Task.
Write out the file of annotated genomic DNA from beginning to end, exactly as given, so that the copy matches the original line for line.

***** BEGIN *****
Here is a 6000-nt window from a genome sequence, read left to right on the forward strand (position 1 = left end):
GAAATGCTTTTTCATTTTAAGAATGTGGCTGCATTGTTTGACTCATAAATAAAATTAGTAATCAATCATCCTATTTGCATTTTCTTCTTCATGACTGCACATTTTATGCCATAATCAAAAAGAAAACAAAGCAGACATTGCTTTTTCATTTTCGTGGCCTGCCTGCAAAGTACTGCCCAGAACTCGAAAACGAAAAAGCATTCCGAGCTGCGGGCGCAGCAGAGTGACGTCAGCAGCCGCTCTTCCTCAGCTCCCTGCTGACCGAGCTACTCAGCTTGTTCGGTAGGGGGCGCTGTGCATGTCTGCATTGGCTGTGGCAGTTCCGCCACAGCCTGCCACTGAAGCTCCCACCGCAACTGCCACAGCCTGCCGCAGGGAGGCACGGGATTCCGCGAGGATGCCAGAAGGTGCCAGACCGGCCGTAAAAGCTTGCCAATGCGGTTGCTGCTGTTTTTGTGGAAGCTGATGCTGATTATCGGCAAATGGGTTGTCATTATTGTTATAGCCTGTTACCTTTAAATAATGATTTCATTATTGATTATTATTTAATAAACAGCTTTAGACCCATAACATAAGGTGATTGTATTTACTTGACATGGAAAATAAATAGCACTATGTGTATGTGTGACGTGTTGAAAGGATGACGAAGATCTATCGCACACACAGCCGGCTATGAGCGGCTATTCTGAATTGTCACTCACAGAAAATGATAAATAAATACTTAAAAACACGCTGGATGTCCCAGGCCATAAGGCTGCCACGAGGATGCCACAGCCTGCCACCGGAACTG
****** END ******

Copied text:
Here is a 6000-nt window from a genome sequence, read left to right on the forward strand (position 1 = left end):
GAAATGCTTTTTCATTTTAAGAATGTGGCTGCATTGTTTGACTCATAAATAAAATTAGTAATCAATCATCCTATTTGCATTTTCTTCTTCATGACTGCACATTTTATGCCATAATCAAAAAGAAAACAAAGCAGACATTGCTTTTTCATTTTCGTGGCCTGCCTGCAAAGTACTGCCCAGAACTCGAAAACGAAAAAGCATTCCGAGCTGCGGGCGCAGCAGAGTGACGTCAGCAGCCGCTCTTCCTCAGCTCCCTGCTGACCGAGCTACTCAGCTTGTTCGGTAGGGGGCGCTGTGCATGTCTGCATTGGCTGTGGCAGTTCCGCCACAGCCTGCCACTGAAGCTCCCACCGCAACTGCCACAGCCTGCCGCAGGGAGGCACGGGATTCCGCGAGGATGCCAGAAGGTGCCAGACCGGCCGTAAAAGCTTGCCAATGCGGTTGCTGCTGTTTTTGTGGAAGCTGATGCTGATTATCGGCAAATGGGTTGTCATTATTGTTATAGCCTGTTACCTTTAAATAATGATTTCATTATTGATTATTATTTAATAAACAGCTTTAGACCCATAACATAAGGTGATTGTATTTACTTGACATGGAAAATAAATAGCACTATGTGTATGTGTGACGTGTTGAAAGGATGACGAAGATCTATCGCACACACAGCCGGCTATGAGCGGCTATTCTGAATTGTCACTCACAGAAAATGATAAATAAATACTTAAAAACACGCTGGATGTCCCAGGCCATAAGGCTGCCACGAGGATGCCACAGCCTGCCACCGGAACTG